To provide context, this paper will briefly address the subject matter jurisdiction of the International Criminal Court, but will focus essentially on the personal jurisdiction of the Court over U.S. citizens of a military, governmental, and clandestine operational persuasion.  Further, this paper will recognize both the purported and likely rationale for U.S. refusal to accept ICC jurisdiction, and evaluate the modes by which the U.S. has sought to undermine the Rome Statute.  Finally, this paper will address sovereignty and representational concerns about the ICC and consider the U.S.’s dichotomous treatment of law within the domestic and international spheres.  With a few none-to-outlandish hypotheticals, this paper will argue that the U.S. refusal to recognize the ICC is motivated by the recognition that an international forum with the jurisdiction to access guilt of war crimes, crimes against humanity, and genocide could manufacture the means to declare unlawful not the actions of individual Americans, but of broad U.S. policy in the post-Cold War era.  While uniformed servicemen carrying out military action, humanitarian or otherwise, are amply recognized and protected by the Rome Statute, the ICC will have the authority to expose clandestine operators carrying out unannounced U.S. foreign policy objectives and could subject U.S. leaders to criminal sanctions should those actions be deemed international crimes.    

There is simply no way to take a centrist position toward the U.S.’s potential obligations toward the ICC.[1]  From one perspective, the question could be as finite as to join or not to join.  Of course, the U.S. has no legal obligation to sign any international treaty.  From a realist perspective, nations act to protect their interests and, as such, whether the U.S. should sign the Rome Statute is, from some perspectives, simply a matter of considering how membership in the ICC affects U.S. interests.  In that sense, the elite foreign policy establishment in the U.S. is correct—membership in the ICC, or the simple existence of certain jurisdictional capabilities of the ICC threaten the U.S.’s ability to extend its military, economic, and political might with the relative impunity afforded an unopposed superpower. 

Contrarily, the international human rights NGO establishment believes that U.S. political interests, due to its stance as the world’s greatest democracy, should necessarily complement the interest of safeguarding mankind from its often ignoble nature.  They argue that the Rome Statute incorporates safeguards satisfactory to protect U.S. military interests, and will otherwise do a great service to the task of bringing human rights violators to justice.  Seemingly, the question of ICC membership concerns whether the Rome Statute satisfactorily protects U.S. interests, whether the U.S. military peacekeeping obligations place it in such a position that it should not be required to subject itself to potentially politically motivated international criminal prosecutions, whether it is politically prudent to legally declare the U.S. above international criminal responsibility, and whether the circumvention of the ICC with U.S. legal blitzkrieg offends notions of the rule of law and renders a valuable institution a mere Maginot Line.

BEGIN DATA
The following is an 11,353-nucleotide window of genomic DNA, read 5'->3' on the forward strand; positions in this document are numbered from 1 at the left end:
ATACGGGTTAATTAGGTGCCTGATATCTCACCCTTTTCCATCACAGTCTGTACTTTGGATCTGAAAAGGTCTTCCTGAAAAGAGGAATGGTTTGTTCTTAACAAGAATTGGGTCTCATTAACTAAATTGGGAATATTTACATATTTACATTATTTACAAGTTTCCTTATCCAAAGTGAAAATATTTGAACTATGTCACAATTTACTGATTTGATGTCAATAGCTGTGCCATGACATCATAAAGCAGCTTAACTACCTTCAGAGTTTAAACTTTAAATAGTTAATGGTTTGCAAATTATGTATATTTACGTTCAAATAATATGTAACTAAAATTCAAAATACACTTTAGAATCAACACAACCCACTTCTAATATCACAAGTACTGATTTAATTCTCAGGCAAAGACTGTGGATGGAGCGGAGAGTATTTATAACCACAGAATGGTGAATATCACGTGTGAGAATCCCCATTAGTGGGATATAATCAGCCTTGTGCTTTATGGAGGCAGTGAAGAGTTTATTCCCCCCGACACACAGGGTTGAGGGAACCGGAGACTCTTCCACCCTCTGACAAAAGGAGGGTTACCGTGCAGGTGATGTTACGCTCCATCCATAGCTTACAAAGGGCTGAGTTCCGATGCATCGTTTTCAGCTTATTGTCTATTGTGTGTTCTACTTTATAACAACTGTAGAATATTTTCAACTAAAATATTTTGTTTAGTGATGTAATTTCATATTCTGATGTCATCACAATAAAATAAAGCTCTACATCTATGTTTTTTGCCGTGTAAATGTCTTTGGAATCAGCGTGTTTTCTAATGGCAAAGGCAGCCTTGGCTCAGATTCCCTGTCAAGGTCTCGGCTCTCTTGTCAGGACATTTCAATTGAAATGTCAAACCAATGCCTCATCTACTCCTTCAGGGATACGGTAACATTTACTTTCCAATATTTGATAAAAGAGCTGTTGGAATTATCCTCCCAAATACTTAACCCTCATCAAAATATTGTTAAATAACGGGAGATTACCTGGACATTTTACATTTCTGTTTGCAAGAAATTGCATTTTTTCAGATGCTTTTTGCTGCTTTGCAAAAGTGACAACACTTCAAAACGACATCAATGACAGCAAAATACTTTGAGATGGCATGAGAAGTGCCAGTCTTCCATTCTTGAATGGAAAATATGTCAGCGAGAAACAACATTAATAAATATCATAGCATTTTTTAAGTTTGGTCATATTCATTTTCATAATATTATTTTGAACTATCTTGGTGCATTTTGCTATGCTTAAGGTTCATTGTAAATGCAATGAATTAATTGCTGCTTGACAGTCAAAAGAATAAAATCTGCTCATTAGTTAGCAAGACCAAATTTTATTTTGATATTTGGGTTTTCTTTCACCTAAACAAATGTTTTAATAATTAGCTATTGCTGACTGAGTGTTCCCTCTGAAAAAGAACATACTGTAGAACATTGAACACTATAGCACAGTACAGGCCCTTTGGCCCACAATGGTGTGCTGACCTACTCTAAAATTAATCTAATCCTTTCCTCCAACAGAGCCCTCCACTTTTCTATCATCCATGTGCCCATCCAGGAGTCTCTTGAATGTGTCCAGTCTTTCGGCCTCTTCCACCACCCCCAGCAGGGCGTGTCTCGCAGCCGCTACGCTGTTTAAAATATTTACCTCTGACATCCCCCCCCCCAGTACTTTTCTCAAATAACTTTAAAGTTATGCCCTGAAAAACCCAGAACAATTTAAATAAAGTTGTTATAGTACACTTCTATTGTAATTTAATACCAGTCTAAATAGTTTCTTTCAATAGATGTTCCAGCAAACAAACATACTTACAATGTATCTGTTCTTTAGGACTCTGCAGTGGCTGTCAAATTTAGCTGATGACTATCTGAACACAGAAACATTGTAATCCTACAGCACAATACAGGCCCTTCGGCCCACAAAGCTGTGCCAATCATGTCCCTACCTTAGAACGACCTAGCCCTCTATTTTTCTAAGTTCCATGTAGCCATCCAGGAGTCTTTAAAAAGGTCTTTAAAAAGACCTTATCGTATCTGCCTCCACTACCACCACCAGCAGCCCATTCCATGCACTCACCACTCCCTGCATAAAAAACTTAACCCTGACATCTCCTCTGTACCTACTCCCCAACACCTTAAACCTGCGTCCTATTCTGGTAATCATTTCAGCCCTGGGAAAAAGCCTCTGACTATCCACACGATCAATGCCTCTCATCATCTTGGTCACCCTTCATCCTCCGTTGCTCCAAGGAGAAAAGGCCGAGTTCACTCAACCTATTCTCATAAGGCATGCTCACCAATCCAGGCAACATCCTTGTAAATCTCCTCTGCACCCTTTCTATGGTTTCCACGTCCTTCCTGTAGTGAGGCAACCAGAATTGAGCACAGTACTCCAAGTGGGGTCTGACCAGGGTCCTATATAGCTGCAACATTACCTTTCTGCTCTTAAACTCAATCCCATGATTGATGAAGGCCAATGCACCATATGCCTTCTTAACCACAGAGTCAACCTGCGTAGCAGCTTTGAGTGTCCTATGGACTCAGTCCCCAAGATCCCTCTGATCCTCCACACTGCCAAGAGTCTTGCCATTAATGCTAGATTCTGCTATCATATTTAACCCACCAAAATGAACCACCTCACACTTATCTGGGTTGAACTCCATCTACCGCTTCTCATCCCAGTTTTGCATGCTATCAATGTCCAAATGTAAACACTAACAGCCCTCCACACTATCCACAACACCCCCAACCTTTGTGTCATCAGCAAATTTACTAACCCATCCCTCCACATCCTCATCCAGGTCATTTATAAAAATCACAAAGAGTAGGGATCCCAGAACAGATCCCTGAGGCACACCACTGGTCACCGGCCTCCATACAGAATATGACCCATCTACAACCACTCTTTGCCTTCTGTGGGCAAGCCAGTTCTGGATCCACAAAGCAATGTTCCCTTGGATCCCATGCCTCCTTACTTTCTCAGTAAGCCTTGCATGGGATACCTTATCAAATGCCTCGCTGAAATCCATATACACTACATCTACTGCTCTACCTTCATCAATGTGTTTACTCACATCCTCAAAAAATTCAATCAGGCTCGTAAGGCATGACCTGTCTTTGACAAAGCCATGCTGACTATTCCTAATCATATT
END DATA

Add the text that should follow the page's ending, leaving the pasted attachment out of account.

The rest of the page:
Many consider the U.S.’s stance toward the ICC to be a dead issue.  The Court was created in 1998 and ratified in 2002 at which point the matter was contentiously debated.[2]  Since that initial salvo and with the emergence of the Bush administration’s clear disregard for the court, the matter has idled.  While this is so, a number of circumstances are pushing the issue back into the limelight.  Foreign Policy magazine recently ran an article debunking arguments in support of the court.[3]  In 2009, parties to the Rome Statute will reconvene to discuss and implement changes to the statute, which could be of great interest to the U.S.[4]  On April 10, 2006, the European Union and the ICC signed an agreement on cooperation and assistance that solidifies European support for the Court, which, contrasting American actions, pushes the Europeans into the vanguard of international humanitarianism.[5]  Without regard for U.S. efforts to railroad the Court, the arrest of Thomas Lubanga, the Court’s first, shows that it is ready to proceed with its mission without the support of the world’s lone superpower.[6]  U.S. anti-ICC animus will surely be regarded as a means of hoisting itself upon its own petard.  It is in the U.S.’s interest to become as State Party to the Rome Statute.  Should protections provided U.S. servicemen by the Rome Statute remain unsatisfactory, the U.S. should nonetheless remain cordial with the Court in order to participate in formulating its operational basis.